After becoming the first Woman to receive the accolade of Best Director at the Oscars for her 2009 picture, The Hurt Locker, Kathryn Bigelow turned her attention to the decade long hunt for Osama Bin Laden in her next feature film and, once again, her take on a real life conflict garnered a positive reception at this years Oscars ceremony, with Zero Dark Thirty receiving five nominations that culminated in an award for Sound Editing. Not quite as impressive as The Hurt Locker’s well deserved six Oscars, but nonetheless a clear sign that Bigelow remains an important presence in today’s film industry.
Many readers will be aware that Bigelow’s script had to undergo some dramatic changes when real life events took a drastic but positive turn which resulted in the eventual capture of Bin Laden. The original script documented the search for Osama Bin Laden and the frustration of those tasked with locating the terrorist when their hunt proved fruitless. Following Bin Laden’s real life capture the ending was rewritten to feature the intense final moments of his life which resulted in one of the film’s most exhilarating sequences and a less depressing resolution to the screenplay.
Whilst it fails to reach the intensity of The Hurt Locker, Zero Dark Thirty is still packed with scenes that will leave your heart pounding, and tackles the subject matter in a documentary style not too dissimilar from the work of Paul Greengrass in United 93 or Bloody Sunday. There are no Hollywood moments here as the characters encounter numerous struggles throughout the most infamous manhunt in recent history, and the losses continue to weigh in Bin Laden’s favour, despite the relentless interrogation of his captured allies at the hands of the USA.
Jessica Chastain portrays a harried but driven protagonist; she is thrust straight into the violent world of torturing detainees and Bigelow pulls no punches in highlighting the extreme lengths reached by those determined to extract vital information from their captives, and although her character Maya is initially a reluctant participant, she soon realises this could be the only method to provide her with the intelligence she needs to capture the fugitive terrorist. Fresh from his appearance as the older brother in Lawless, Jason Clarke is the man responsible for introducing Maya in to the dark world of interrogation and, along with actors such as Mark Strong and Joel Edgerton, the excellent supporting cast provides Chastain with the opportunity to shine thanks to their competent and convincing performances which restrain from dominating the proceedings.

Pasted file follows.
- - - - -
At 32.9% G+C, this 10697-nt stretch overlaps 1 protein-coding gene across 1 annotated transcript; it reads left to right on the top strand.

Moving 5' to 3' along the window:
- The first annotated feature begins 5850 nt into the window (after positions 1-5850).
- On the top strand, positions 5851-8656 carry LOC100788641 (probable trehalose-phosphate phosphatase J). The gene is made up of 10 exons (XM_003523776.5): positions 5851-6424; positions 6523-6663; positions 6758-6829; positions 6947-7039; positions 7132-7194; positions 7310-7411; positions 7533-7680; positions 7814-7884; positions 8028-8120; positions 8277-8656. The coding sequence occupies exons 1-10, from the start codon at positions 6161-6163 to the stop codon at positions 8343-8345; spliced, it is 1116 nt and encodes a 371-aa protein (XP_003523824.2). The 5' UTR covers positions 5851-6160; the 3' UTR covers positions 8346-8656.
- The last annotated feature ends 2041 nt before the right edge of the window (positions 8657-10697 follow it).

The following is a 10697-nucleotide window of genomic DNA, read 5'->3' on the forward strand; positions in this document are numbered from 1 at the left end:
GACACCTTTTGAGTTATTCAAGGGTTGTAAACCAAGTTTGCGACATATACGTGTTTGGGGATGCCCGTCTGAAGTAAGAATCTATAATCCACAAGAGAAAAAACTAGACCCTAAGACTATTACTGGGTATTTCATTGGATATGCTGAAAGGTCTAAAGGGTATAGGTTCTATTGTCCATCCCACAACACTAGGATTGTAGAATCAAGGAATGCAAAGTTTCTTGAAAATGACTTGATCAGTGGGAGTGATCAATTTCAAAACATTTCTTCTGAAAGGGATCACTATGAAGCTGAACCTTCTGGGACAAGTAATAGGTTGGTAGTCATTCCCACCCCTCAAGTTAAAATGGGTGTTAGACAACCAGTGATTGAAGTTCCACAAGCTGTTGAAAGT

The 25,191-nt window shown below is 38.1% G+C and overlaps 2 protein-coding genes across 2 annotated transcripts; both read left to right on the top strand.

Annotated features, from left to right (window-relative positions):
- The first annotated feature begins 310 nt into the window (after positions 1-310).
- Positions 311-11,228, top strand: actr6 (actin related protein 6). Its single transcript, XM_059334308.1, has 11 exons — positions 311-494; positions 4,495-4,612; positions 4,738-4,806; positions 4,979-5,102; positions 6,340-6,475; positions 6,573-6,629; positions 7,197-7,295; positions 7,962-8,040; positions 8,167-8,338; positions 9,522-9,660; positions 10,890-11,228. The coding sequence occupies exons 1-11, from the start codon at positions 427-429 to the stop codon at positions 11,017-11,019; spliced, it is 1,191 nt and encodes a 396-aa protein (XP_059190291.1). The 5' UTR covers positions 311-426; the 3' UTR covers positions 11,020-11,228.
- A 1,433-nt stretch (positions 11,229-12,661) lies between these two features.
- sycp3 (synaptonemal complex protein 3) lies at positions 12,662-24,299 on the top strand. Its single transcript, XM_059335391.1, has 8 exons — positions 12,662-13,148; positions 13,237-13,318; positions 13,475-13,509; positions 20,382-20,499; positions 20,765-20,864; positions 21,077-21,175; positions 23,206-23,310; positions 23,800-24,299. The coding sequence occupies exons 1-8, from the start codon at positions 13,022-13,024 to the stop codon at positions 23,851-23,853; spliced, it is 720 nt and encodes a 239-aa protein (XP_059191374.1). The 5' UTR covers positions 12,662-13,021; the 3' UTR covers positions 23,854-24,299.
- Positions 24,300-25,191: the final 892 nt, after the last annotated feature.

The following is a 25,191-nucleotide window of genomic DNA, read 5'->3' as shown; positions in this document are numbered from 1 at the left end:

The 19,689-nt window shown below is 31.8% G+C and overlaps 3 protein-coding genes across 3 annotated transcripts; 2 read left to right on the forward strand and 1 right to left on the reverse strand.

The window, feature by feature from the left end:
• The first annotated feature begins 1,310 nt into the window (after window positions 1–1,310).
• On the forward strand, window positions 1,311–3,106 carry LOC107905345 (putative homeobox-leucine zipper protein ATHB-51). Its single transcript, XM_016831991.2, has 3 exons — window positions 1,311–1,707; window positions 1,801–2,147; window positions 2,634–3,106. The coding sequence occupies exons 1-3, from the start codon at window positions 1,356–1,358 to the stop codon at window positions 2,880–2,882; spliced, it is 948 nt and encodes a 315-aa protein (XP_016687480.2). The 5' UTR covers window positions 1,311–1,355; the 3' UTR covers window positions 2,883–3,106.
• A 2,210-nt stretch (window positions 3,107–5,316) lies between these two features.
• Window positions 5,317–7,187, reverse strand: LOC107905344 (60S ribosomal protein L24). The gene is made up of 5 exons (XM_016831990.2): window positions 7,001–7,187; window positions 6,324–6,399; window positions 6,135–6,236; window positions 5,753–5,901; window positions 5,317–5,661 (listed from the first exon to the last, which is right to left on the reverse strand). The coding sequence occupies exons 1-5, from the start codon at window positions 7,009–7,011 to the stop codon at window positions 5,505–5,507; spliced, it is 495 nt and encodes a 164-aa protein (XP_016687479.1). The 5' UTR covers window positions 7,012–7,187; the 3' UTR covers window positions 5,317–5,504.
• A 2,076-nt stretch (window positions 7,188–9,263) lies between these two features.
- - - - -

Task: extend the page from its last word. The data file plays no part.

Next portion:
Zero Dark Thirty packs a powerful punch even if at times the story does feel slightly hollow, which is mainly due to the documentary style approach that has a tendency to distance audiences from the character’s emotions, and certain scenes will undoubtedly leave viewers shellshocked and stunned. There are instances when the runtime of close to three hours does seem overly long but this also emphasizes the apparent futility of Maya’s search and her stern dedication to fighting for what she believes in.
As a record of the hunt for the world’s most wanted man Zero Dark Thirty remains a compelling and relevant feature film although the graphic scenes of torture may prove too much for the more squeamish viewers. Difficult to recommend but captivating from start to finish, it is understandable why Zero Dark Thirty polarises viewers. The all too real focus on recent events may be too much for some to stomach and those expecting numerous adrenalin packed action sequences may be slightly disappointed, however, as a study of obsession and determination in the face of great adversity, Bigelow’s latest is an accomplished triumph that demands your attention.
*** 1/2 Stars
DVD/BD Release Date: 10th June 2013 (UK)
Director: Kathryn Bigelow
Cast: Jessica Chastain, Mark Strong, Joel Edgerton, Jason Clarke,
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